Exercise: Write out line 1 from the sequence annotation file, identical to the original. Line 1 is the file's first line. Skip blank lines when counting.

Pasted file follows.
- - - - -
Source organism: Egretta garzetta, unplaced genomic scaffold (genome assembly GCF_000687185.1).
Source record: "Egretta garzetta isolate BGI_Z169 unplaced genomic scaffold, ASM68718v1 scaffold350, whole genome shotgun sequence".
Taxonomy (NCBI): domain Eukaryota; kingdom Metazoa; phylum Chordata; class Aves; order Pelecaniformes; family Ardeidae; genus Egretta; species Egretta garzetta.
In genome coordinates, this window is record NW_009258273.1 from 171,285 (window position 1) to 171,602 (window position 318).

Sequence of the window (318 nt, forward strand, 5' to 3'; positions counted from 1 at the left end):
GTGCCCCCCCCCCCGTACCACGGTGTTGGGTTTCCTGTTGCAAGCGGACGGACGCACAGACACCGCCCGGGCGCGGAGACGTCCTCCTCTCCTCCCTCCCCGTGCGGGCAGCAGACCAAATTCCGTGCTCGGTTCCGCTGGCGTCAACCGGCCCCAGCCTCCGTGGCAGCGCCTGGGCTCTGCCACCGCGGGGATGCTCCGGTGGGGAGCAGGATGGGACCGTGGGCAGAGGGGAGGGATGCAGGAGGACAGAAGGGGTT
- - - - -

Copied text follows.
Source organism: Egretta garzetta, unplaced genomic scaffold (genome assembly GCF_000687185.1).